The relationship between the chief information security officer (CISO) and vendors is a central engine of the cybersecurity ecosystem. It helps startups striving to meet the ever-evolving needs of CISOs, who are simultaneously seeking the elusive but paramount buy-in from business users and executives.
The CISO role has evolved dramatically in the past few years in response to changes driven by market fluctuations, COVID-19 ramifications, boards’ increased cybersecurity awareness, and technology’s evolution. As CISOs adjust to their fluid environment, it has become increasingly important to evaluate how these changes impact the relationship between CISOs and their vendors.
I discussed these and other trends with a formidable group of CISOs and security entrepreneurs: Mandy Andress, CISO, Elastic; Sounil Yu, (at the time) CISO and Head of Research, JupiterOne; Frank Kim, CISO-in-Residence, YL Ventures; Yoni Shohet, CEO and co-founder of Valence Security; and Meny Har, CEO and co-founder of Opus Security.
Change Is a Constant
Keeping up with emerging threats and their potential solutions is vital, and Mandy insists CISOs should hone their curiosity, focus on learning, and be ready to pivot at a moment’s notice. “I think it’s important to embrace the reality that things are going to continue to change in our industry,” she says. “Something that you worked really hard on and implemented could be completely useless the next day. It’s ever-changing configurations, issues, systems, so you have to make sure that you’re adaptable and open to change.”
Communication Is a Key Skill
New threats aren’t the only changes that CISOs must contend with. With organizational silos and barriers breaking down over the past few years, security has become a more collaborative effort requiring constant communication. This can be hard enough to do within the security team. But in today’s enterprise landscape, business needs must be addressed, executives expect to be briefed, and developers are integral in the process.
CISOs must be able to coherently communicate, and startups should help them do so. “Storytelling is a key skill for security personnel,” Frank says. “We need to think about how we tell the story of what we’re doing, how it’s aligned with and supporting the business… startups can help security leaders by translating tech into a picture that makes sense.”
Sounil expands on how these interactions can become more beneficial. “The language we use is important,” he says. “Startups should focus on that and address their solution to the exact problem CISOs want to solve. A tool like the Cyber Defense Matrix is a useful mechanism for engaging with vendors, creating a common baseline and fostering communication.”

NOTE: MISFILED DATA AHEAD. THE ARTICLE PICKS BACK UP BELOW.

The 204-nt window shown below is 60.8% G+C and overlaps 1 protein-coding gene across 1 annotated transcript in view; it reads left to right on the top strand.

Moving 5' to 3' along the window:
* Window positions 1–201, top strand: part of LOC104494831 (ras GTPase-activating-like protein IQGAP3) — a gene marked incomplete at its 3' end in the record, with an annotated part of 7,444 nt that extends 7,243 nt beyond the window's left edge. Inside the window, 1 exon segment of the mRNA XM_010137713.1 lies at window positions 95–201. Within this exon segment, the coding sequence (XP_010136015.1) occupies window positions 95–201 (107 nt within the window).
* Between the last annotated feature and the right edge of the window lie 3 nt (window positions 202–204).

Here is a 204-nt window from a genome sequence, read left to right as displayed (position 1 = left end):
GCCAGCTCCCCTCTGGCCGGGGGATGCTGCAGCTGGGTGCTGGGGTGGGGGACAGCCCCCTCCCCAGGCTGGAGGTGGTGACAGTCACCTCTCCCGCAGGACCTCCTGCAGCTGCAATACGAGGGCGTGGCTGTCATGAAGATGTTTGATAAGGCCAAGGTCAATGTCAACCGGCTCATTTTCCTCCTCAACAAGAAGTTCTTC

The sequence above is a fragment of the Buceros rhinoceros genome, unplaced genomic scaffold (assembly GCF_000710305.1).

Startups Play a Bigger Role
Startup founders see this evolution and must react accordingly. “The relationship has changed over the past 5–10 years,” Meny says. “There’s a lot more openness to innovation and the startup mentality. There are new, emerging threats and sectors that early-stage startups have specialized expertise in, which can bring value to CISOs. CISOs have their specific issues that larger vendors may not try as hard to resolve. Smaller startups are better poised to address emerging security threats and can provide solutions that are probably more cost-effective, which is crucial in the current market environment.”
Yoni adds, “With an ever-changing threat landscape, CISOs rightfully demand to be up to date about what they need to protect against now and in the future, and startups are at the forefront of this environment.” Frank also notes the human factor as a pivotal element in the relationship between startups and CISOs. “As a CISO, I can pick up the phone and buy whatever product I want, but the keyword in my eyes is collaboration. Certainly, the cost is important, and threat defense is important, but a strong partnership between the vendor and the security team and CISO is a critical factor in the success or failure of deployment.”
Cost Isn’t the Only Priority, but It’s a Big One
As budget pressures across the market have evolved from rumors to realities, startup founders are refining their focus to accommodate the new CISO mindset and priorities. “From a startup’s perspective, you just need to make it easy. Take that extra time and effort to figure out what the user needs and how you can provide it,” says Mandy. Frank adds, “It’s not only about the cost. CISOs assess the team’s ability to execute with the product and want to ensure that there’s stakeholder support and business value, so startups must keep these considerations in mind as well.”
Both Yoni and Meny mention return on investment (ROI) as a critical selling point for vendors and a strong priority for CISOs. “The CISO has to be able to easily measure the product’s ROI and communicate it internally to justify the investment,” Yoni says. “At Valence, we knew we had to focus on a broad enough landscape in order to achieve that, so we expanded beyond SaaS security to a more holistic cybersecurity platform, helping CISOs justify their choice by buying one platform with good coverage instead of five.” Meny sums it up nicely: “If you can’t deliver actionable value immediately, you won’t be able to sell.”
The CISO evolution isn’t over. With threats compounding and as CISOs find themselves in the center of global events with political, legal, and technological repercussions such as the SEC’s SolarWinds investigation, organizations will be forced to re-examine their approach to security in general. “CISOs aren’t yet considered C-level executives,” says Frank. “We don’t like to be the ones business leaders search for when there’s a problem — we want to be at the table when the problem arises. That’s still the transition that a lot of organizations are making, not just security leaders, but organizations trying to understand how to best position the CISO for success.”